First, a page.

By Tamuka Charakupa
PEOPLE in rural areas must take full advantage of existing community development structures and use them as vehicles to participate in the planning and implementation of priority projects in their areas.
Chipinge Rural District Council chief executive officer, Blessing Mamvosha, said most rural communities do not attend development meetings and as a result, some of their key projects needing urgent implementation are left out of development plans.
“We have existing development structures beginning at village level. There is a Village Development Committee (Vidco), which is chaired by a village head and the Ward Development Committee (Wardco), which is chaired by a councillor.
“These are the platforms, which then feed into the district committee, which then comes up with the district development plan,” Mamvosha said.
“The feedback, we always get from the village heads and councillors, is worrisome. It is the same story every time that only a handful of people attend development meetings and usually those who attend tend to push their own issues, which might not be the public will.”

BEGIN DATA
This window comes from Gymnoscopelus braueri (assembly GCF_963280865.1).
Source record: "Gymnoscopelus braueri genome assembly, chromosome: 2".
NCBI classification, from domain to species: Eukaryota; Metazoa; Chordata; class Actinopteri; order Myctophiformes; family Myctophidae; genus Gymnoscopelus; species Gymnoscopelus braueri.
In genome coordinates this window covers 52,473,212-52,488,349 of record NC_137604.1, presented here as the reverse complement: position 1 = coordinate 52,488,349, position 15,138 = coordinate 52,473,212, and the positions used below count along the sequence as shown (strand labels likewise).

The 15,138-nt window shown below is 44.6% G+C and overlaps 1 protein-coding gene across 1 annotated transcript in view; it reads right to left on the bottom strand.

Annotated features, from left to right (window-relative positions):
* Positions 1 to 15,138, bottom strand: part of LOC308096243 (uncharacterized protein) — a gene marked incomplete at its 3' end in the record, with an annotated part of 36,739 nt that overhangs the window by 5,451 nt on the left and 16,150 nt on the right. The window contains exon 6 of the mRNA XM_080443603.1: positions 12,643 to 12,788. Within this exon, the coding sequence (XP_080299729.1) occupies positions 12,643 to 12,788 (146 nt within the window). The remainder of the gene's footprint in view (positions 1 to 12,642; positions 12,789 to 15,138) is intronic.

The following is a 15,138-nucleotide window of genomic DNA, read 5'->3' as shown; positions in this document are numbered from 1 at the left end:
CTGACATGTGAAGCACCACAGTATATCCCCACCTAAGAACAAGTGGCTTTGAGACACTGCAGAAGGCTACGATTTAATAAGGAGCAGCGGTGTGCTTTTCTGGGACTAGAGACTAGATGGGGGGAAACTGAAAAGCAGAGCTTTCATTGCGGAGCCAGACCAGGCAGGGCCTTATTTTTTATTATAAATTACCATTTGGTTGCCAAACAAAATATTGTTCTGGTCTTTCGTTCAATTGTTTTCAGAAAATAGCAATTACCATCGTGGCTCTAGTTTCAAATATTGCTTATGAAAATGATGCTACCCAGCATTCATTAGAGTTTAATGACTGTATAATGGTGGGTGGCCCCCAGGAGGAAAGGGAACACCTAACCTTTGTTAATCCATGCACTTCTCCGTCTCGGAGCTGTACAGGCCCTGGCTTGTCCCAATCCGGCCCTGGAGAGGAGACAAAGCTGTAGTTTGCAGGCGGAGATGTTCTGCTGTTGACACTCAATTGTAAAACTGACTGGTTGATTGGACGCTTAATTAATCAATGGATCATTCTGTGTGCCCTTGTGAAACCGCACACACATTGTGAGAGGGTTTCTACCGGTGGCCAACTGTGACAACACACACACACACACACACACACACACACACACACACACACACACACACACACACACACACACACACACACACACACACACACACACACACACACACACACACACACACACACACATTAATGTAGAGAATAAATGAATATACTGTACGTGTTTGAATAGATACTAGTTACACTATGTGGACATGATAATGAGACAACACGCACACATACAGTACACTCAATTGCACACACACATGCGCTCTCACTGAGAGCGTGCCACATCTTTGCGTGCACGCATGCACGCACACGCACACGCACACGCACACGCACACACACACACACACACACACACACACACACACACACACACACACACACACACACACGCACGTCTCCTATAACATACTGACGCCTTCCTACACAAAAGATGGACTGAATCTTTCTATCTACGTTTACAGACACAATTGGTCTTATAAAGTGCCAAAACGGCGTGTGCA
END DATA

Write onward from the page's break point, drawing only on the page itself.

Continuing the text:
He called for education outreaches, including awareness campaigns, on the importance of participating in community development meetings, which is part of the engagement and consultation process in the planning stages of projects.
“As long our people do not know how development masterplans are drafted they will always play the blame game, pointing fingers or coming up with different theories as to why they are being left out, Mamvosha said.
“It is my opinion that government and developmental partners should intensify awareness campaigns in our communities so that we move together as a team and implement development goals that are community related.”
The call comes at a time when government is walking the talk on the Constitutionally-mandated devolution policy, which requires government to allocate development funds to local authorities through the 5% Inter-governmental Fiscal Transfer Fund.
Chipinge Rural District Council this year received over ZW$53million, approximately US$647 921at the official rate of US$1 to ZW$81,8, for devolution projects.